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image: Book excerpt from <em>Pox: An American History</em>

Book excerpt from Pox: An American History

By | July 1, 2011

In Chapter 5, "The Stable and the Laboratory," author Michael Willrich explores the burgeoning vaccine manufacture industry that ramped up to combat smallpox epidemics in turn-of-the-twentieth-century American cities.

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Contributors

July 1, 2011

Meet some of the people featured in the July 2011 issue of The Scientist.

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image: Foresight

Foresight

By | July 1, 2011

Studying the earliest events in visual development, Carla Shatz has learned the importance of looking at one’s data with open eyes—and an open mind.

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image: Scientist to Watch

Scientist to Watch

By | July 1, 2011

“This is my trophy,” says biologist Michael Edidin, walking across his office at Johns Hopkins University to pick up two oversized clock hands, once part of the stately clock tower that still stands on the Baltimore campus. 

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image: Trading Pelts for Pestilence

Trading Pelts for Pestilence

By | July 1, 2011

When European explorers and fishermen began to frequent Canada’s shores in the 16th century, they brought with them a plethora of tools and trinkets, including knives, axes, kettles, and blankets.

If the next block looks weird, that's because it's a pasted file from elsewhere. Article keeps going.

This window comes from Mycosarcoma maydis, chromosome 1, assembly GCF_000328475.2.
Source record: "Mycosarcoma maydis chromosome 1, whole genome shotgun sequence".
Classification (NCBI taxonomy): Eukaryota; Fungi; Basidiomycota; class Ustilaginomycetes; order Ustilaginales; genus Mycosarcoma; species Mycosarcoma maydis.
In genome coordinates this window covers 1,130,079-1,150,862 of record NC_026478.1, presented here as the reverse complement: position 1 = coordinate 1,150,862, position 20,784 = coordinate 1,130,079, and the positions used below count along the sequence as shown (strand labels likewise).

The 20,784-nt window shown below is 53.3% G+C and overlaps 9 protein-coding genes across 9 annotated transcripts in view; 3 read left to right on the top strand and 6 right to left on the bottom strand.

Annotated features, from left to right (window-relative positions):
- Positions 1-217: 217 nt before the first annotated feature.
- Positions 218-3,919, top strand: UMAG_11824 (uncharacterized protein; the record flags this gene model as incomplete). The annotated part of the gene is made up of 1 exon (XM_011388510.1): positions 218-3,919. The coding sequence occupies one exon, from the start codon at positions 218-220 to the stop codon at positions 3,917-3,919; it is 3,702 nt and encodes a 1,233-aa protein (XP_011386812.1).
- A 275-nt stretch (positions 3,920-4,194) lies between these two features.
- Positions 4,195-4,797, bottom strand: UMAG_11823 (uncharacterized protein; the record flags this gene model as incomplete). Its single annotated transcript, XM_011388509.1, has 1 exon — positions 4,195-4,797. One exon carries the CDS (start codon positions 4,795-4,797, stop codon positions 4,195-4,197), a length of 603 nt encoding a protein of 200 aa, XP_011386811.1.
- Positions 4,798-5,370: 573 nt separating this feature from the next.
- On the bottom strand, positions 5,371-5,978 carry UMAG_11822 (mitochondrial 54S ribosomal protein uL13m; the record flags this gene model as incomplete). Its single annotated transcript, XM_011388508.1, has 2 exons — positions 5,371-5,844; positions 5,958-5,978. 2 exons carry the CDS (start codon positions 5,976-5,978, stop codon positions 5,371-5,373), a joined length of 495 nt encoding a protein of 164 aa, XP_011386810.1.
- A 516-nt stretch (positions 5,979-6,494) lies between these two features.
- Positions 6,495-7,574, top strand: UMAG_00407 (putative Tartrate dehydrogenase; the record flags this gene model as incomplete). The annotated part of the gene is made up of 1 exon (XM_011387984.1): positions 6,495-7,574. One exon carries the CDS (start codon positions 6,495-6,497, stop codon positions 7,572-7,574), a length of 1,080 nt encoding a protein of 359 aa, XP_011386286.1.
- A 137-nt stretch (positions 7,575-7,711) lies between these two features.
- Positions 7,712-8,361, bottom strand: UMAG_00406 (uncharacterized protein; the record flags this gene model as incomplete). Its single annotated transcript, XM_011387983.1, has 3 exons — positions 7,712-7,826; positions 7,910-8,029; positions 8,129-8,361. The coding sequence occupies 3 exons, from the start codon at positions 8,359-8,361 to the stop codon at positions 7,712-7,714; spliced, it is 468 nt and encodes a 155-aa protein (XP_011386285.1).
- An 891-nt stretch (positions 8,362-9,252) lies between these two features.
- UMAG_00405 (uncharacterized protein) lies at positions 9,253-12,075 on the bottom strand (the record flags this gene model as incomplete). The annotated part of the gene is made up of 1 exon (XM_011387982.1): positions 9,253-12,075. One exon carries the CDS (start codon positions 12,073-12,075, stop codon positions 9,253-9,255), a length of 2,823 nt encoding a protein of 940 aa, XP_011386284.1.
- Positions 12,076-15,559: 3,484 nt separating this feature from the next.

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The president of the University of the Ryukyus in Japan coauthored a paper containing a duplicated figure.

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image: Fraud-Convicted Researcher Spared Jail Time

Fraud-Convicted Researcher Spared Jail Time

By | June 29, 2011

A confession and supportive letters convince a judge to go easy on a researcher who fabricated data in a federal grant proposal.

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image: Genome Digest

Genome Digest

By | June 28, 2011

Meet the species whose DNA has recently been sequenced.

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image: Stem Cells from Banked Blood

Stem Cells from Banked Blood

By | June 28, 2011

New research demonstrates the feasibility of generating iPS cells from blood samples and using them to produce multiple tissue types.

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image: Gene Editing Treats Blood Disease

Gene Editing Treats Blood Disease

By | June 27, 2011

Revising a dysfunctional gene in vivo for the first time, researchers successfully restore blood clotting in hemophiliac mice.

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